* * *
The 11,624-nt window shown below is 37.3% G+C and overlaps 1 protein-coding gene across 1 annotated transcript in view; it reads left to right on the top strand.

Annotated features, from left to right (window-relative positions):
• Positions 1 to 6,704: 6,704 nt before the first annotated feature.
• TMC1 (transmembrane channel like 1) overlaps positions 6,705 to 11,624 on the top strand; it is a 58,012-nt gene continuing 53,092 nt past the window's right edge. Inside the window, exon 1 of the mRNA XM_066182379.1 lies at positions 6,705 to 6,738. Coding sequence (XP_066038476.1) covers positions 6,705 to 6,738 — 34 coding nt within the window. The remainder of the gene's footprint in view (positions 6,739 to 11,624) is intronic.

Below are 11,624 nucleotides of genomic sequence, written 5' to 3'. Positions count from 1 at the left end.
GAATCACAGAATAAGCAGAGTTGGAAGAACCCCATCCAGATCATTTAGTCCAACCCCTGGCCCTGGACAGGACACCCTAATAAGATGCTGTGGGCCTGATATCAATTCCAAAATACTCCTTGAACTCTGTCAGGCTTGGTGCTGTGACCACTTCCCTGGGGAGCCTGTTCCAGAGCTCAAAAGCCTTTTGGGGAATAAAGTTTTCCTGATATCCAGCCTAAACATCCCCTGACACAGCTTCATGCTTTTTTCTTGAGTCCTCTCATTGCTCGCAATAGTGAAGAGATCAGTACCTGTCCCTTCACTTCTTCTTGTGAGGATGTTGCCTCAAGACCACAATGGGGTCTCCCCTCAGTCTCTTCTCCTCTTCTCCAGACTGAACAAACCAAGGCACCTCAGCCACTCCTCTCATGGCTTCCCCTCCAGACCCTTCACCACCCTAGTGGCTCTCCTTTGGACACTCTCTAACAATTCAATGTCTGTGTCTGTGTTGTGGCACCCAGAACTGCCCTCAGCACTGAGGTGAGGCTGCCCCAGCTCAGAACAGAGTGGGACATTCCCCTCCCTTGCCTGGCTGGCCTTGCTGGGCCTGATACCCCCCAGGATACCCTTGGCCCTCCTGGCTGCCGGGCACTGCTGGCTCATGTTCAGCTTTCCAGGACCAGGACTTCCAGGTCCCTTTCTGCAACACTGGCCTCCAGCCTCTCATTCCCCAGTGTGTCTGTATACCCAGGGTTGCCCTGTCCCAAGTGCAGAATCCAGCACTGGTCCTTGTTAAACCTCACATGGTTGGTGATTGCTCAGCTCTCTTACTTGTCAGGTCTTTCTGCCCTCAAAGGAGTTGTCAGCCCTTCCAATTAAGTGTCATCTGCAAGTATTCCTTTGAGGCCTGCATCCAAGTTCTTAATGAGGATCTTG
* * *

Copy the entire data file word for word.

The 11,624-nt window shown below is 37.3% G+C and overlaps 1 protein-coding gene across 1 annotated transcript in view; it reads left to right on the top strand.

Annotated features, from left to right (window-relative positions):
• Positions 1 to 6,704: 6,704 nt before the first annotated feature.
• TMC1 (transmembrane channel like 1) overlaps positions 6,705 to 11,624 on the top strand; it is a 58,012-nt gene continuing 53,092 nt past the window's right edge. Inside the window, exon 1 of the mRNA XM_066182379.1 lies at positions 6,705 to 6,738. Coding sequence (XP_066038476.1) covers positions 6,705 to 6,738 — 34 coding nt within the window. The remainder of the gene's footprint in view (positions 6,739 to 11,624) is intronic.

Below are 11,624 nucleotides of genomic sequence, written 5' to 3'. Positions count from 1 at the left end.
GAATCACAGAATAAGCAGAGTTGGAAGAACCCCATCCAGATCATTTAGTCCAACCCCTGGCCCTGGACAGGACACCCTAATAAGATGCTGTGGGCCTGATATCAATTCCAAAATACTCCTTGAACTCTGTCAGGCTTGGTGCTGTGACCACTTCCCTGGGGAGCCTGTTCCAGAGCTCAAAAGCCTTTTGGGGAATAAAGTTTTCCTGATATCCAGCCTAAACATCCCCTGACACAGCTTCATGCTTTTTTCTTGAGTCCTCTCATTGCTCGCAATAGTGAAGAGATCAGTACCTGTCCCTTCACTTCTTCTTGTGAGGATGTTGCCTCAAGACCACAATGGGGTCTCCCCTCAGTCTCTTCTCCTCTTCTCCAGACTGAACAAACCAAGGCACCTCAGCCACTCCTCTCATGGCTTCCCCTCCAGACCCTTCACCACCCTAGTGGCTCTCCTTTGGACACTCTCTAACAATTCAATGTCTGTGTCTGTGTTGTGGCACCCAGAACTGCCCTCAGCACTGAGGTGAGGCTGCCCCAGCTCAGAACAGAGTGGGACATTCCCCTCCCTTGCCTGGCTGGCCTTGCTGGGCCTGATACCCCCCAGGATACCCTTGGCCCTCCTGGCTGCCGGGCACTGCTGGCTCATGTTCAGCTTTCCAGGACCAGGACTTCCAGGTCCCTTTCTGCAACACTGGCCTCCAGCCTCTCATTCCCCAGTGTGTCTGTATACCCAGGGTTGCCCTGTCCCAAGTGCAGAATCCAGCACTGGTCCTTGTTAAACCTCACATGGTTGGTGATTGCTCAGCTCTCTTACTTGTCAGGTCTTTCTGCCCTCAAAGGAGTTGTCAGCCCTTCCAATTAAGTGTCATCTGCAAGTATTCCTTTGAGGCCTGCATCCAAGTTCTTAATGAGGATCTTG